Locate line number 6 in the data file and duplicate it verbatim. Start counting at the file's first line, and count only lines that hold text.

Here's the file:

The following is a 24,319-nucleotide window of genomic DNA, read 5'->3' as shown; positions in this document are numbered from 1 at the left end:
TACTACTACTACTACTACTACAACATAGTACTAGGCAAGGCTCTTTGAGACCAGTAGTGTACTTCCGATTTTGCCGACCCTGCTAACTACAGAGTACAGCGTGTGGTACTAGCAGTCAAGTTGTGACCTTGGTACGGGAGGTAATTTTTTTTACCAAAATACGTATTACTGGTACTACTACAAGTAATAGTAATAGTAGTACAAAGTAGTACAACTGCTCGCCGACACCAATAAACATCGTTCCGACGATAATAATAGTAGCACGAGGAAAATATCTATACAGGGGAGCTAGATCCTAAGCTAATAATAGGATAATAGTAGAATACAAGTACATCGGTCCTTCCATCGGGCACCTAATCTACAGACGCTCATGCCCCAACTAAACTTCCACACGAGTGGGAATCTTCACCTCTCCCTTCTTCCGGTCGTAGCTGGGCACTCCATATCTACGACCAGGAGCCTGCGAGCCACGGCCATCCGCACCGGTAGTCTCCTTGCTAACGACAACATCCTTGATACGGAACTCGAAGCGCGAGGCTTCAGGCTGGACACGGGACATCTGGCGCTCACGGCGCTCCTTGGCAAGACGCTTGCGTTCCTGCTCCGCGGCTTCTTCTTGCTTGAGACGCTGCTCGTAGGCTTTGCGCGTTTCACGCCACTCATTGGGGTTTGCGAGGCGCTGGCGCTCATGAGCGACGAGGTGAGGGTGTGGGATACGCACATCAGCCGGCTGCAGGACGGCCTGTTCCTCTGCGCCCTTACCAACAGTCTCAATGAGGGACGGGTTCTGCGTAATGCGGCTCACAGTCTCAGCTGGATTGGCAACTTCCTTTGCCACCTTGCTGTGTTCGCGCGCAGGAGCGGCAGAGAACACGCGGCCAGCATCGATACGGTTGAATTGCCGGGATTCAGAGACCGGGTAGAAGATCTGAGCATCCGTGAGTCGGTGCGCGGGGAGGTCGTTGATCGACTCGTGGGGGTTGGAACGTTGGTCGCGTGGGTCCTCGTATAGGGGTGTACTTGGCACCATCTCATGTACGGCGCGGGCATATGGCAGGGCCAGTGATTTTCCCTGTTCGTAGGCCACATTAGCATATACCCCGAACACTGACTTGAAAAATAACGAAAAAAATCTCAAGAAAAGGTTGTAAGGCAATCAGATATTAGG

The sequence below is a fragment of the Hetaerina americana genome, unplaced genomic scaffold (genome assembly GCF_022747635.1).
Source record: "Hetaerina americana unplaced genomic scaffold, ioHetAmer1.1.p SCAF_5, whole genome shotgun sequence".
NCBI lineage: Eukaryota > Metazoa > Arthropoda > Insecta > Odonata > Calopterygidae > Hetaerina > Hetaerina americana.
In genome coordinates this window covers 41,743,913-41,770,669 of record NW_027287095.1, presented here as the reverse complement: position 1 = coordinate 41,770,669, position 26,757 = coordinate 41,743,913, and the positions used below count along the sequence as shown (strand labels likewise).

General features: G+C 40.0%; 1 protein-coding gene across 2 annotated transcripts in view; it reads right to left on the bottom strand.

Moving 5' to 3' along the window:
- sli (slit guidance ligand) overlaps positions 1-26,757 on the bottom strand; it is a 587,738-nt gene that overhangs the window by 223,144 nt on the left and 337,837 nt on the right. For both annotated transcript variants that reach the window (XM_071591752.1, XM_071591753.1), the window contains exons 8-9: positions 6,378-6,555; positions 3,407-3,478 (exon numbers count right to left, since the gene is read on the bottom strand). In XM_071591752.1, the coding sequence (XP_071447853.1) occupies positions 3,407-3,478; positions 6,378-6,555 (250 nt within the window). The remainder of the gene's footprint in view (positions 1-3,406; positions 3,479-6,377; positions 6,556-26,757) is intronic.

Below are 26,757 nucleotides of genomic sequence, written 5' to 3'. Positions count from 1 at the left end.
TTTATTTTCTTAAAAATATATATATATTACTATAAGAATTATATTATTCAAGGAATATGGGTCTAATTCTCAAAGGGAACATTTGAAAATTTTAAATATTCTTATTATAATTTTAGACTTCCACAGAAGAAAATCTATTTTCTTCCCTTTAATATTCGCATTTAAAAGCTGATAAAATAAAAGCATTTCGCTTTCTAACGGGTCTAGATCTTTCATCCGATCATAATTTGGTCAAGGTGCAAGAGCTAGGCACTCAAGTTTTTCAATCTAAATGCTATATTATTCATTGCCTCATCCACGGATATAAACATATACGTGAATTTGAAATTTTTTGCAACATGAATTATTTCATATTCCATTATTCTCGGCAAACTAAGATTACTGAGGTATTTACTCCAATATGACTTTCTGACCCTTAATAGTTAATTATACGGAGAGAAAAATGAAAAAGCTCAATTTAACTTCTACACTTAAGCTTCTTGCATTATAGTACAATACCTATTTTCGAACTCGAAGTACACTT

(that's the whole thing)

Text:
In genome coordinates this window covers 41,743,913-41,770,669 of record NW_027287095.1, presented here as the reverse complement: position 1 = coordinate 41,770,669, position 26,757 = coordinate 41,743,913, and the positions used below count along the sequence as shown (strand labels likewise).